Company-wide, Gentex has approximately 2,800 employees, of which Connie Hamblin says 20% of which are engineers or PhD chemists. The workforce also comprises 1,800 hourly workers. “We have quite stringent requirements in terms of attention to detail and manual dexterity. We typically hire one out of every 20 candidates. As we have become more of an electronics company, we have had to increase the number of salaried people on the floor, technical team leaders and production engineers.”
Hamblin goes on to say that Gentex is centred around eight core competencies: micro-electronics, form level electronics, microphone development, design and engineering, chemical development, glass processing and coatings, automated assembly and vision systems. With these in mind, she explains that the company does not regard itself as an automotive supplier. Instead, it is a technology firm that develops and delivers automotive components.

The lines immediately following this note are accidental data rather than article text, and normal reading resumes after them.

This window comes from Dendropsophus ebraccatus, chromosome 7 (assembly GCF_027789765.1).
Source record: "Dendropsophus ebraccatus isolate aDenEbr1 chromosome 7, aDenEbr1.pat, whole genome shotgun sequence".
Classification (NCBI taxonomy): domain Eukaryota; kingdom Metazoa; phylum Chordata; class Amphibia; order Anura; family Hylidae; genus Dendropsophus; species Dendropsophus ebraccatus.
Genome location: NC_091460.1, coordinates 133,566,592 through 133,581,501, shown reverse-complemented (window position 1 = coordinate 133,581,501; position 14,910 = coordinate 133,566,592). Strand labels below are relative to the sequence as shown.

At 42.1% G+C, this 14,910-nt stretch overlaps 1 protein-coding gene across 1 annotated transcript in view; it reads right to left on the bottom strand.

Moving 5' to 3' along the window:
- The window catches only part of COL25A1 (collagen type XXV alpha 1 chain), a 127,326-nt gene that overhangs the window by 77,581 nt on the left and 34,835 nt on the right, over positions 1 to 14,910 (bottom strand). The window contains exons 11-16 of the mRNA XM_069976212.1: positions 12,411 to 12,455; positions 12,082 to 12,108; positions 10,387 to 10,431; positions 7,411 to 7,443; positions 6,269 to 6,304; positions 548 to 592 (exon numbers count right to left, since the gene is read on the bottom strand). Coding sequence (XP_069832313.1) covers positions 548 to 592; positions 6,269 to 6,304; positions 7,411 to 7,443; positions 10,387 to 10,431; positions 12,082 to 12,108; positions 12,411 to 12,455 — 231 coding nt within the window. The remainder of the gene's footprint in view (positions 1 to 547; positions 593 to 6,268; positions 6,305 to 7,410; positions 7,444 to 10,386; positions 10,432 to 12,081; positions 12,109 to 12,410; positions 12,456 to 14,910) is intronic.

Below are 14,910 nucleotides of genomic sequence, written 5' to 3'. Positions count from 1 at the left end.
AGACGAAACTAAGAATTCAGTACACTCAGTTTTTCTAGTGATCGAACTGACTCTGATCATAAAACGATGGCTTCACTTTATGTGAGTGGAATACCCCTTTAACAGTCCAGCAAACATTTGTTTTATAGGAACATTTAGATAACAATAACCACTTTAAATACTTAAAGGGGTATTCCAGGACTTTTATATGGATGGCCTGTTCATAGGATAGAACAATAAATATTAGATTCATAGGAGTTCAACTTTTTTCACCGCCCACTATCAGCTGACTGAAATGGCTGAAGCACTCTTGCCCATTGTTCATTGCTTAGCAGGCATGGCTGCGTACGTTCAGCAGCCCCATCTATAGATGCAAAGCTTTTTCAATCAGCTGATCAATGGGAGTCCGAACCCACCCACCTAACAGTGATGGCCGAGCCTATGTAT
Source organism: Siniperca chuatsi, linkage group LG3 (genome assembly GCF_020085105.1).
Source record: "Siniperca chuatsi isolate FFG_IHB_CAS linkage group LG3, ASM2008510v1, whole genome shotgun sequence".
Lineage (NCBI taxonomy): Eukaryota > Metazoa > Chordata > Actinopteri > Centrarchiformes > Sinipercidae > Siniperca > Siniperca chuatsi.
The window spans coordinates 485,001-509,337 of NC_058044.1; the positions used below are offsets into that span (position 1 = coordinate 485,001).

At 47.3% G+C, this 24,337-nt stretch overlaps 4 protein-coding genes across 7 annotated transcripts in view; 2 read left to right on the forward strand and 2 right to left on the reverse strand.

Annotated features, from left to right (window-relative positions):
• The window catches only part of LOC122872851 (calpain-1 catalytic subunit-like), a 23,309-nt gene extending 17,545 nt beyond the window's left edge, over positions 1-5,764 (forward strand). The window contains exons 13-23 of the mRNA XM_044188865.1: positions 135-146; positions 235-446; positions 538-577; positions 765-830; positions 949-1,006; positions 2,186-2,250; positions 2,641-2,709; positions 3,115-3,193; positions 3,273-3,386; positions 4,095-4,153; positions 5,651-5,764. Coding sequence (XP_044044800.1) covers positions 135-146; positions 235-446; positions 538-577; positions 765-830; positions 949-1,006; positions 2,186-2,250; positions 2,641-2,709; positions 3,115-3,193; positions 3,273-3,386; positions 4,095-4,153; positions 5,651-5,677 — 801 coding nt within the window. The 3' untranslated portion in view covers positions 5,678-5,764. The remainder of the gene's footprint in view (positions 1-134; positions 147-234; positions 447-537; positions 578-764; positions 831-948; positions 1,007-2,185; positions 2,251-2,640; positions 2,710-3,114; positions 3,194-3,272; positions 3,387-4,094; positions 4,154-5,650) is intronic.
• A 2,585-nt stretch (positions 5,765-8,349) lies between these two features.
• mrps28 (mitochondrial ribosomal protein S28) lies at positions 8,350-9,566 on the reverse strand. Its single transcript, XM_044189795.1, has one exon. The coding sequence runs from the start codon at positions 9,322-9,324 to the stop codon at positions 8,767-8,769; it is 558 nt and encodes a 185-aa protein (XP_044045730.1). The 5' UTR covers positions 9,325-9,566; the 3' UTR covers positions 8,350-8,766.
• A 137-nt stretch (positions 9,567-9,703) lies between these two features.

While it is accepted that this is technology that just happens to be related to the automotive sector, the company is still marketing its products to companies notorious for cutting their own costs at the expense of supplier profit. Enoch Jen offers an overview of how Gentex deals with this pressure. “By developing new technology and new products, we can restart the pricing clock. Also, because we’re offered as an option, we can put forward the business case that if both we and they are correct, the consumer will pay for these features. As automakers typically add a considerable mark up to such features, they can make more than we do on our products.”